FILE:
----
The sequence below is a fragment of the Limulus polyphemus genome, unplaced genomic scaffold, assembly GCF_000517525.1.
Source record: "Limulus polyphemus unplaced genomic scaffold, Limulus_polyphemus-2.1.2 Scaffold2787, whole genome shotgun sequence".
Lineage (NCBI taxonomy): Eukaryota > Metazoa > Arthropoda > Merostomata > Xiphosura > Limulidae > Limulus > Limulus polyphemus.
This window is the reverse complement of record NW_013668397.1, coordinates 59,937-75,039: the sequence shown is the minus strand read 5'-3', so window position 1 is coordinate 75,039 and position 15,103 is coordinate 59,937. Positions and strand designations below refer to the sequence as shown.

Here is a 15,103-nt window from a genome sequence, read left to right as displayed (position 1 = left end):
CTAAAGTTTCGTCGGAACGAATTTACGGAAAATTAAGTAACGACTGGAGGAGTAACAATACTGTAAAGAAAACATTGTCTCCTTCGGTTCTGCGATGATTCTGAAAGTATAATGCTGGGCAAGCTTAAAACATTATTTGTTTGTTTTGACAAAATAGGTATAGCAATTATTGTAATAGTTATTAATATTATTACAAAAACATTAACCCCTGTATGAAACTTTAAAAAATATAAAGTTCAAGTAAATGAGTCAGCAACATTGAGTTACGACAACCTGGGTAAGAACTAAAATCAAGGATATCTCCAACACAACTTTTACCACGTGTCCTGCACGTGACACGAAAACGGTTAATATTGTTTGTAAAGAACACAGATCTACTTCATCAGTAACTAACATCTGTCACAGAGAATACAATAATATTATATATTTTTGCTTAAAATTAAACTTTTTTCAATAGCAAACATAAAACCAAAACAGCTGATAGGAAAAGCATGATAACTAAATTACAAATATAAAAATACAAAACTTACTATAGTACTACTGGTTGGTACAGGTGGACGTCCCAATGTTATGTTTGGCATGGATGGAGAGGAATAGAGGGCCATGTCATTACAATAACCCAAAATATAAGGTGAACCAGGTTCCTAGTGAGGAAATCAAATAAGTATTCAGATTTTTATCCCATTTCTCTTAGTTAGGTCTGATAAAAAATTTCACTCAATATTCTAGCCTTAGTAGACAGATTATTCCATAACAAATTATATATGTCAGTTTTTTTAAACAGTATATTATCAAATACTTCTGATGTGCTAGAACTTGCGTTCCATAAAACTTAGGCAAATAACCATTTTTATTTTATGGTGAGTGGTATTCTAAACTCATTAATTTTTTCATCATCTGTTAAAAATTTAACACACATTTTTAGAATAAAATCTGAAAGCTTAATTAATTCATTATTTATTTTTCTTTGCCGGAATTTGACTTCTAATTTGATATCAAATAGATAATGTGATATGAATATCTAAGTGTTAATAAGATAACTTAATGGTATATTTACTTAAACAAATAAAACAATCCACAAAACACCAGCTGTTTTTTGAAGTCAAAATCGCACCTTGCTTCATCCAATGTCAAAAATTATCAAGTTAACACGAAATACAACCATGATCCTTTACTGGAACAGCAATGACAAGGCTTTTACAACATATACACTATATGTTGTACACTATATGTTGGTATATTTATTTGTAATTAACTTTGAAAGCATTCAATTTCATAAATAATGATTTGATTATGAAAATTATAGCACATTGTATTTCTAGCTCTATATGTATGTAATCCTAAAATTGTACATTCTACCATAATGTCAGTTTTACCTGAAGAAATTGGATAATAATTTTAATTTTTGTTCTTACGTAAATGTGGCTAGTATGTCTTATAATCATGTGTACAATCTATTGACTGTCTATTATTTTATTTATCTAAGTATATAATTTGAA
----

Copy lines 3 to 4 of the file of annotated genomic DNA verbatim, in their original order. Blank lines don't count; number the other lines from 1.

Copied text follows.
Lineage (NCBI taxonomy): Eukaryota > Metazoa > Arthropoda > Merostomata > Xiphosura > Limulidae > Limulus > Limulus polyphemus.
This window is the reverse complement of record NW_013668397.1, coordinates 59,937-75,039: the sequence shown is the minus strand read 5'-3', so window position 1 is coordinate 75,039 and position 15,103 is coordinate 59,937. Positions and strand designations below refer to the sequence as shown.